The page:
10th.  After a few hours in the refrigerator, vent any carbon dioxide build-up by briefly opening the plastic wrap.
11th.   The Mother Starter is now ready to use for up to 3 days
12th.   The Mother Starter will need refreshing about every 7 days.

Converting A Firm Starter Into 100% Hydration Starter: Ratio 2:2:1

Flour:

Whole Wheat

Whole Rye

Unbleached Bread*

100%

200 grams

100 grams

Water (70- 80 degrees):

Filtered

Spring

 

100%

* Lower hydration for unbleached bread flour and higher hydration for whole-wheat flour.

200 grams

100 grams

Old Mother Starter

50%

100 grams

50 grams

 Directions:

1st.   Mix vigorously 50 grams of the firm starter with 100 grams of 50/50 flour, a blend of white bread and whole wheat bread flours, and 100 grams of 80F of water. The starter should have the consistency of a thick batter with no lumps.
2nd. Cover loosely with a plastic wrap and allow the starter to rise overnight at a cool 65F.
3rd.  The volume of the starter increases over the next several hours and then begins to collapse as the cycle winds down. Depending on the strength of the starter and the ambient temperature the process should take between 2-8 hours. The odor should also change during this time period from stinky and sharp to sweet and milky.
4th.  Repeat this process every 24 hours. After the initial day of conversion use the 100% hydrated starter as your basis for further development. It is best to do the re-freshing at the same time each day.
5th.  When the starter ferments predictably it is ready to use.

Doc.Dough's picture
Doc.Dough

Here is a photo of a starter sample that was refreshed 11 hrs ago with ~5 g of starter + 14 g water + 14 g flour (a little under 1:3:3).  The container is a Dart 5.5 oz polypropylene food service cup with a matching lid. After the refreshed starter is stirred and tapped on the counter to settle it in the bottom of the cup, a piece of 3/4" blue masking tape is applied so that the bottom edge is aligned with the top of the starter. The time and refreshment amounts are written on the tape (usually before putting it on the cup). After 11 hrs at 22°C it is past its peak and is ready to be refreshed again.  At this point it is still more than double the original volume (~65cc vs ~27cc at the start). There is no risk of overflowing the container, and it is not tight enough for the CO2 to pop the lid.  One advantage of small sample size is that it cools off quickly when refrigerated (which only happens when I travel).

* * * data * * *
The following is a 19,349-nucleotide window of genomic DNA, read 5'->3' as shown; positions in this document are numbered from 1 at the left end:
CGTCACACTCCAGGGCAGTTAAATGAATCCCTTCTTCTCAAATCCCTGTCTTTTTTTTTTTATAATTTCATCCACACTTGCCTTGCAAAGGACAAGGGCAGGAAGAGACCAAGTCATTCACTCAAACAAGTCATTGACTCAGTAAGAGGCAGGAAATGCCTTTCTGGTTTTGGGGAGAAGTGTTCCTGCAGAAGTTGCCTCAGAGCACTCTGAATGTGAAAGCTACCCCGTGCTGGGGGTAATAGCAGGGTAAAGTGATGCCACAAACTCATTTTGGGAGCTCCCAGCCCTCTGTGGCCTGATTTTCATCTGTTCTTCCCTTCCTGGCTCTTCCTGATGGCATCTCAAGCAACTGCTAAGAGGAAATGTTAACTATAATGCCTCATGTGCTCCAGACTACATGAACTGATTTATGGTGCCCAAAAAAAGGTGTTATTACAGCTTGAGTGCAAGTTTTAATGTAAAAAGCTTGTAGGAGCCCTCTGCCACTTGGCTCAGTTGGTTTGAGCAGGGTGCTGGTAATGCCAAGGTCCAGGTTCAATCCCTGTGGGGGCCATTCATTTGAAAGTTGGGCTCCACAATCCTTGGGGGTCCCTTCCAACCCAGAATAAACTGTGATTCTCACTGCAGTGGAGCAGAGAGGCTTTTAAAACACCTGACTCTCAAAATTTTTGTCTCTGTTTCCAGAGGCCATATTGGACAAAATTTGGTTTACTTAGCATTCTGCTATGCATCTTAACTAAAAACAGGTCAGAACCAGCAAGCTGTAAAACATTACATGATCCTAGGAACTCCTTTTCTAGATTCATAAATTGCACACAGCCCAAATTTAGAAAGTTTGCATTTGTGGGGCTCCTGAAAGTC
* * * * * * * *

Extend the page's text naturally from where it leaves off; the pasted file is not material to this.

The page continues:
If I was going to bake tomorrow I would use 5 g to refresh the starter and use the remaining ~25g to seed a 500 g batch (25 + 240 + 240) that would be ready to mix in mid morning (the timing can be modulated a few hours either way by using cold water and leaving it in the pantry to slow it down or putting it over the refrigerator overnight to speed it up).

 

Eyes_green's picture
Eyes_green

Feeding last night at 10PM

1 jar - 20 grams of rye starter+80 grams of white, better for bread white unbleached+80 grams of water, mix, close lid, left on the counter.

2 jar - 5 grams of rye starter+20 grams of whole rye flour+20 grams of water, mix, close lid, left on the counter.

Jar#1 didnt rise...  Jar#2 more than doubled overnight.  What went wrong with jar #1?  The only different thing I did is added different flour this time (bread flour vs all purpose).  Should I discard it and continue only with my rye starter?

 

Mini Oven's picture
Mini Oven

No need to discard.    Continue feeding the rye starter rye (after a discard) and then blend in about 40g of rye flour (and a little water but leave it thick) into the #1 jar.  It is just protesting as your beasties prefer rye flour because they were geared for it, looking for it, and couldn't find it.  :)

When making a change in type of grain, it is often better to still include rye but substitute part of it with the other flour.  Over the time of several feeds you can decrease the rye and increase the wheat.  It will come along it just needs to adjust.  

Because of your week long plan to refrigerate, I would feed it the 40g rye and immediately refrigerate and come back to it later in a week.  It will be able to cope.

Continue with #2 as planned.

I find it always good to give the starter little jolts of other types of flour, makes your beasts a little more compromising for food.  

Eyes_green's picture
Eyes_green

did you mean to add a blend of rye and white flour into jar#1? 

Mini Oven's picture
Mini Oven

stir and refrigerate.   I would blend the flour when you get back and start feeding again.   Then you have time to work on the starter to convert it to wheat.  And while you're away, the refrigerator yeasts will have the rye and the rest of the wheat to work on.  Give them some extra room for the wheat to expand and then forget about them and enjoy your trip.